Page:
The GAO has just issued its 2022 Report on Conflict Minerals, which examines companies’ conflict minerals compliance in 2022. As you probably know, the SEC’s conflict minerals rules were originally mandated by Congress in an attempt to limit the use of revenue from the trade in conflict minerals to fund the operations of armed groups in the DRC and adjoining countries. Under Dodd-Frank, the GAO is required to assess periodically the effectiveness of the SEC’s conflict minerals rules in promoting peace and security in the DRC region. Are the SEC’s rules having any impact? Based on this report, it seems that the violence in the DRC has not abated: “overall peace and security in the eastern DRC has not improved since 2014 because of persistent, interdependent factors that fuel violence by non-state armed groups.” In 2020, the GAO reports, about 122 armed groups operated in the region, using revenue from the trade in conflict minerals as one source of funding. Experts view corruption as a contributing factor. The GAO observes that, in 2022, “armed groups continue to raise revenue from various sources, such as illegal taxation on citizens and the exploitation of natural resources,” such as conflict minerals.
Under Dodd-Frank, the GAO is required to assess annually the effectiveness of the SEC’s conflict minerals rules in promoting peace and security and to report on the rate of sexual violence in the DRC and adjoining countries. Recently, the GAO released its annual report submitted to Congress on conflict mineral disclosures filed with the SEC in 2018. The report is based on a random sample of 100 Forms SD, interviews with company representatives, DRC officials and other stakeholders, as well as reviews of government reports and fieldwork conducted at an industry conference. Any big changes? Not really. But, interestingly, in the GAO sample, only two companies indicated that they relied on Corp Fin’s 2017 guidance (discussed below) to avoid filing a conflict minerals report or providing an independent private-sector audit. With the 2017 guidance apparently not having much impact, is a revision of the conflict minerals rules to address the impact of the litigation (which held that the requirements violated the First Amendment) even a twinkle in the staff’s eye at this point?
We have all watched with anguish and trepidation the profound horror inflicted on Ukraine—transfixed by the brilliant and courageous fight of the Ukrainian people. That fight is also being pursued in much smaller ways, even through action at the SEC. The Ukrainian-American Bar Association, a former Ukrainian finance minister and a U.S. charity focused on Ukraine have just filed a rulemaking petition with the SEC, requesting that the SEC enact a rule requiring issuers to disclose their business dealings in and with the Russian Federation and the Republic of Belarus. Whether or not the SEC considers or accedes to the request remains to be seen, but let’s hope that Ukraine’s victory is so swift that this rulemaking becomes entirely unnecessary.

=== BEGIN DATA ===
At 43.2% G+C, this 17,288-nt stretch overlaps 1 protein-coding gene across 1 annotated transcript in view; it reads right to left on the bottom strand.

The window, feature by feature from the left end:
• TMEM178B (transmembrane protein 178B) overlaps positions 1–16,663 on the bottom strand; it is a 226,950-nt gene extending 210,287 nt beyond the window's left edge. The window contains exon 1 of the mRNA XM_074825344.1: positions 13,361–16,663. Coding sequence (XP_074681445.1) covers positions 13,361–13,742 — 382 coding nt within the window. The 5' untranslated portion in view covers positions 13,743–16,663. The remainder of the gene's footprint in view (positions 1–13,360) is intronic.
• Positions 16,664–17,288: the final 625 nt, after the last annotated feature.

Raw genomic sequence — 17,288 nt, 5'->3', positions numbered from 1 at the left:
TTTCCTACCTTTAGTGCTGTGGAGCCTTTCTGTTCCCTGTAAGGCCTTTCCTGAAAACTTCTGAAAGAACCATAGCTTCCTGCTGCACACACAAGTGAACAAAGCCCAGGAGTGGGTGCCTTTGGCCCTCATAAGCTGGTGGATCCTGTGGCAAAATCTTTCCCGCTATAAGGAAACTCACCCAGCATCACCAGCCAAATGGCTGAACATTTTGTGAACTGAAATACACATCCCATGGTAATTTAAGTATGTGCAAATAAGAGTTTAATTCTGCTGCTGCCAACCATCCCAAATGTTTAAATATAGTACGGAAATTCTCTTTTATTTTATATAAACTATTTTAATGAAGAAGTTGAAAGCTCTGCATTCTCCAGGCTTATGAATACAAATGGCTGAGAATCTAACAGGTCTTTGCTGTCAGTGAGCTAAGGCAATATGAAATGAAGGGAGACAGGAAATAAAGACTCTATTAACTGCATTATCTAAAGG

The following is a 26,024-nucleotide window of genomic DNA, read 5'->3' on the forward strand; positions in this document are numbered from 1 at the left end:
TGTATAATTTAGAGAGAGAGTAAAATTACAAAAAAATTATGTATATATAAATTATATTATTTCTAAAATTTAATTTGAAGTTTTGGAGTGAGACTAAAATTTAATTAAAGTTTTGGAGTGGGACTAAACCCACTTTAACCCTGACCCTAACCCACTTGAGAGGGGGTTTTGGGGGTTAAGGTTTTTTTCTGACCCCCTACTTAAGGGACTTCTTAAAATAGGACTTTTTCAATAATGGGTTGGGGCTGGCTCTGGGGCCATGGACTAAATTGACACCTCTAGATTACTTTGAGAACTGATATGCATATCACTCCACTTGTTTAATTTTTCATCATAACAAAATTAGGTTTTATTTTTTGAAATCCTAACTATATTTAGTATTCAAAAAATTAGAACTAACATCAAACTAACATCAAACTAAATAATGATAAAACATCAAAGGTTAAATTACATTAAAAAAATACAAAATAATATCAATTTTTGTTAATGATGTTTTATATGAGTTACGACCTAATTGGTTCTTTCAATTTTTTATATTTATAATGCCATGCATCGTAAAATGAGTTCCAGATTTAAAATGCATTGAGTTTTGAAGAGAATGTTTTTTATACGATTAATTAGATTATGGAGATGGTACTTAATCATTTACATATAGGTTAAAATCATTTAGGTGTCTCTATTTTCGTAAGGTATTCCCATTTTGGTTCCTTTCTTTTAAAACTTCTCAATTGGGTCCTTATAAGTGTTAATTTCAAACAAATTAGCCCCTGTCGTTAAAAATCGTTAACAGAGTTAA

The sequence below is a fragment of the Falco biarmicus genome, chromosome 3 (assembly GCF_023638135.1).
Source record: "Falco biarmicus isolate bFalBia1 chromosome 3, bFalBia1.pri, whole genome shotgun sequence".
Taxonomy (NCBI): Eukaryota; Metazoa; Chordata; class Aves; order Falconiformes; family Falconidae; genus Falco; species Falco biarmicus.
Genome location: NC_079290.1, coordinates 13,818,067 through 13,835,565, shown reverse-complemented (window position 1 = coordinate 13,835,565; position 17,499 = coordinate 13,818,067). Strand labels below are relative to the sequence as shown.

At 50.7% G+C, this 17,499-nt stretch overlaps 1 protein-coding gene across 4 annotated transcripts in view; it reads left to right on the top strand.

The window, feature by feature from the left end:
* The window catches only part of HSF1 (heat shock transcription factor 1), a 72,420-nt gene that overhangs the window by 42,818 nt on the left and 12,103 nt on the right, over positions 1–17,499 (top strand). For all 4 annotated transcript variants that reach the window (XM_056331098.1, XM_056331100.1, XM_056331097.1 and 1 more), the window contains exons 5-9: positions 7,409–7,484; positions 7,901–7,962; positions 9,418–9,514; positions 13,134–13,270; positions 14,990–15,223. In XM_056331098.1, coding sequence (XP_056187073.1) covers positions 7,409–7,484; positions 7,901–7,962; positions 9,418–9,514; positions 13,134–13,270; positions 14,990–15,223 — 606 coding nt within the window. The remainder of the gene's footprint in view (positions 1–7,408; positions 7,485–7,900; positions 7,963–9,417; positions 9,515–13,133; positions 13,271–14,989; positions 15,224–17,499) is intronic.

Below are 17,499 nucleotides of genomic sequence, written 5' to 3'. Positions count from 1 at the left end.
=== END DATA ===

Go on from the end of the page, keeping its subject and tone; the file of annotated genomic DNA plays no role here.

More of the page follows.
The SEC’s Fall 2022 Reg-Flex Agenda—according to the preamble, compiled as of October 6, 2022, reflecting “only the priorities of the Chair”—has just been posted, and it looks like the SEC will have another frenetic year ahead dealing with new and pending proposals—and so will we. Describing the new agenda, SEC Chair Gary Gensler said that it “reflects the need to modernize our ruleset, moving deliberately to update our rules in light of ever-changing technologies and business models in the securities markets. Our ability to meet our mission depends on having an up-to-date rulebook—consistent with our mandate from Congress, guided by economic analysis, and shaped by public input.” Here are the short-term and long-term lists, which show all Corp Fin agenda items scheduled for action by either April or October 2023, with the first four months looking especially jam-packed. There’s no dispute that the agenda is laden with major proposals, and many of these proposals—climate disclosure, cybersecurity, SPACs, share buybacks—are apparently at the final rule stage. Implementing all of these proposals, if adopted, would likely represent a challenge for many companies; whether overwhelmingly so remains to be seen.
You might recall that this past proxy season witnessed a significant number of shareholder proposals related to ESG—from both sides of the aisle. (See this PubCo post.) One of those proposals was submitted by the National Center for Public Policy Research to The Kroger Co., which operates supermarkets, regarding the omission of consideration of “viewpoint” and “ideology” from its equal employment opportunity policy. Kroger sought to exclude the proposal as “ordinary business” under Rule 14a-8(i)(7), and Corp Fin concurred. After Corp Fin and the SEC refused reconsideration of the decision, the NCPPR petitioned the Fifth Circuit for review. Now, the National Association of Manufacturers has requested, and been granted, leave to intervene in the case, claiming that neither the federal securities laws nor the First Amendment allows the SEC to use Rule 14a-8 to compel companies to speak about contentious political or social issues, such as abortion, climate change, diversity or gun control, that are “unrelated to its core business or the creation of shareholder value.” That is, NAM isn’t just arguing about Corp Fin’s greenlighting of the exclusion of NCPPR’s proposal—in fact, NAM agrees that “Kroger should not be forced to include petitioners’ policy proposal in Kroger’s proxy statement.” Rather, NAM is upping the ante considerably by challenging whether the SEC has any business “dictat[ing] the content of public company proxy ballots and the topics on which shareholders are required to cast votes.” According to NAM’s Chief Legal Officer, “[m]anufacturers are facing an onslaught of activists seeking to hijack the proxy ballot to advance narrow political agendas, and the SEC has become a willing partner in the effort. The corporate proxy ballot is not the appropriate venue for policy decisions better made by America’s elected representatives, and manufacturers are regularly caught in the middle as activists on the left and the right bring fights from the political arena into the boardroom.”